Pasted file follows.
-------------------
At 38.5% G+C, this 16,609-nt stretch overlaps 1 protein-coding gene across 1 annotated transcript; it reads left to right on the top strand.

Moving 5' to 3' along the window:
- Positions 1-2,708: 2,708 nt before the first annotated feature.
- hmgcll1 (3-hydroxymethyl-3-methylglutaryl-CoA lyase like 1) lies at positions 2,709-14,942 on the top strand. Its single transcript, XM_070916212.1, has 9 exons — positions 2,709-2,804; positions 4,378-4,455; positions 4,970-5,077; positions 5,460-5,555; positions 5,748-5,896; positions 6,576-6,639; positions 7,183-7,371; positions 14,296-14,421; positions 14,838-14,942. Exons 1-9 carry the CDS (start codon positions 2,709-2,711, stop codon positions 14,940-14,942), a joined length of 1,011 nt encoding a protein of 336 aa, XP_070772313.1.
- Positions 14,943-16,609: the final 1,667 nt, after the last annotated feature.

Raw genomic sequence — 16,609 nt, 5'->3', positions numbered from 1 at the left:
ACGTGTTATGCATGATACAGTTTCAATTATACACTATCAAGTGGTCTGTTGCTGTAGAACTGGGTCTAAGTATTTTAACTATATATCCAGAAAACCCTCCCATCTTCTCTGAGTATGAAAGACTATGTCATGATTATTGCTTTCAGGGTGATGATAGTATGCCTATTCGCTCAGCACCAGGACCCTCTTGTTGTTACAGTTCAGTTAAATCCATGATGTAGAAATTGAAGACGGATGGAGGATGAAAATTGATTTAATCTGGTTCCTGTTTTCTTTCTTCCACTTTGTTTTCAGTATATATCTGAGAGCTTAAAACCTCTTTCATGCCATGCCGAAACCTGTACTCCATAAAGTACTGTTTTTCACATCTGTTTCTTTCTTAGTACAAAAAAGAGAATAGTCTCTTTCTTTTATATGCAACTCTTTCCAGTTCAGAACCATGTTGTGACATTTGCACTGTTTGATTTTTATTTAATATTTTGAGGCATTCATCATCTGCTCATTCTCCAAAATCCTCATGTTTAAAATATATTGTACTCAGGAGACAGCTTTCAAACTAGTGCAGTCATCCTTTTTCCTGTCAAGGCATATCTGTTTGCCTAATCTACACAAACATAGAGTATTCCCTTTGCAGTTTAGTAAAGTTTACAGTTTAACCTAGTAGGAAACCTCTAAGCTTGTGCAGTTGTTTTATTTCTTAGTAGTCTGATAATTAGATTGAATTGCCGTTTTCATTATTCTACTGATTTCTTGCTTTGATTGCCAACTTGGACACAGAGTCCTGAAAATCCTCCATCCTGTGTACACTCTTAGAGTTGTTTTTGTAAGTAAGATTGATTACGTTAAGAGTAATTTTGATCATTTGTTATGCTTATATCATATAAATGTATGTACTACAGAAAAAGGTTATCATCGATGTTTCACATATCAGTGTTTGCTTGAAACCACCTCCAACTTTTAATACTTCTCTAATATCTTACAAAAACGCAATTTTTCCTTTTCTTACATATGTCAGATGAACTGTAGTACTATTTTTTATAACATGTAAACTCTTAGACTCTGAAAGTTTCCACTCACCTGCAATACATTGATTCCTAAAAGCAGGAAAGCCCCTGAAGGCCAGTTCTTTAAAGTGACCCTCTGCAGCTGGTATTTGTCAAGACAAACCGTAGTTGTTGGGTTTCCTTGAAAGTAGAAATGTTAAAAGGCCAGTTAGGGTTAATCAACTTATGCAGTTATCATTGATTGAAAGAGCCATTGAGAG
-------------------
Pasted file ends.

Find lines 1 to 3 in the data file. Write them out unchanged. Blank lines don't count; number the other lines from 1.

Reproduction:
At 38.5% G+C, this 16,609-nt stretch overlaps 1 protein-coding gene across 1 annotated transcript; it reads left to right on the top strand.

Moving 5' to 3' along the window:
- Positions 1-2,708: 2,708 nt before the first annotated feature.